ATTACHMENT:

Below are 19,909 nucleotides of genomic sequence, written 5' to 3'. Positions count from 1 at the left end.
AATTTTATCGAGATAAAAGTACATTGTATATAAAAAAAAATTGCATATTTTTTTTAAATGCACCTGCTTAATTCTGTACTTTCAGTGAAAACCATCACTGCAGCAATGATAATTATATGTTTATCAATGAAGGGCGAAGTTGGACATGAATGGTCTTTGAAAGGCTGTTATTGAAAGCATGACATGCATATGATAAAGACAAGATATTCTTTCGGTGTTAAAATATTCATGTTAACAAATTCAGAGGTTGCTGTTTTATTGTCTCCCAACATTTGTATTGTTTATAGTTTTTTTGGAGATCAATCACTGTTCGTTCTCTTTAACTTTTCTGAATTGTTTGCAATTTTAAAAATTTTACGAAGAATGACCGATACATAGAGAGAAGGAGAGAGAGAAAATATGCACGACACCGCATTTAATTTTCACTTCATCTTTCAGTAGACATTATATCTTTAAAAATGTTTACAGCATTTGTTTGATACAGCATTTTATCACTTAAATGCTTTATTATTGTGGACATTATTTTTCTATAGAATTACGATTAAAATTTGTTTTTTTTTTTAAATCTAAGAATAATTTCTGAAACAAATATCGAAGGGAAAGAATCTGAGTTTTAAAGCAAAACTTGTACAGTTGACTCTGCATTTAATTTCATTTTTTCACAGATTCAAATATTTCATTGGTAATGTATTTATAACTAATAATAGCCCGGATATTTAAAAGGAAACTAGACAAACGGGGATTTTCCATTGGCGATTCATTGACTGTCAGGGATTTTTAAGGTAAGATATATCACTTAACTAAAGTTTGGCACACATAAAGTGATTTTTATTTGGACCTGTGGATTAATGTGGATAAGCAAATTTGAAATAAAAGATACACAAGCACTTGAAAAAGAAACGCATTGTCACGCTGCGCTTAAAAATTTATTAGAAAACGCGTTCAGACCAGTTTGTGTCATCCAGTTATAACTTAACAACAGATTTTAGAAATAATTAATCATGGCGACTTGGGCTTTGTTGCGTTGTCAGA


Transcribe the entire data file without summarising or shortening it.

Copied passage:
Below are 19,909 nucleotides of genomic sequence, written 5' to 3'. Positions count from 1 at the left end.
AATTTTATCGAGATAAAAGTACATTGTATATAAAAAAAAATTGCATATTTTTTTTAAATGCACCTGCTTAATTCTGTACTTTCAGTGAAAACCATCACTGCAGCAATGATAATTATATGTTTATCAATGAAGGGCGAAGTTGGACATGAATGGTCTTTGAAAGGCTGTTATTGAAAGCATGACATGCATATGATAAAGACAAGATATTCTTTCGGTGTTAAAATATTCATGTTAACAAATTCAGAGGTTGCTGTTTTATTGTCTCCCAACATTTGTATTGTTTATAGTTTTTTTGGAGATCAATCACTGTTCGTTCTCTTTAACTTTTCTGAATTGTTTGCAATTTTAAAAATTTTACGAAGAATGACCGATACATAGAGAGAAGGAGAGAGAGAAAATATGCACGACACCGCATTTAATTTTCACTTCATCTTTCAGTAGACATTATATCTTTAAAAATGTTTACAGCATTTGTTTGATACAGCATTTTATCACTTAAATGCTTTATTATTGTGGACATTATTTTTCTATAGAATTACGATTAAAATTTGTTTTTTTTTTTAAATCTAAGAATAATTTCTGAAACAAATATCGAAGGGAAAGAATCTGAGTTTTAAAGCAAAACTTGTACAGTTGACTCTGCATTTAATTTCATTTTTTCACAGATTCAAATATTTCATTGGTAATGTATTTATAACTAATAATAGCCCGGATATTTAAAAGGAAACTAGACAAACGGGGATTTTCCATTGGCGATTCATTGACTGTCAGGGATTTTTAAGGTAAGATATATCACTTAACTAAAGTTTGGCACACATAAAGTGATTTTTATTTGGACCTGTGGATTAATGTGGATAAGCAAATTTGAAATAAAAGATACACAAGCACTTGAAAAAGAAACGCATTGTCACGCTGCGCTTAAAAATTTATTAGAAAACGCGTTCAGACCAGTTTGTGTCATCCAGTTATAACTTAACAACAGATTTTAGAAATAATTAATCATGGCGACTTGGGCTTTGTTGCGTTGTCAGA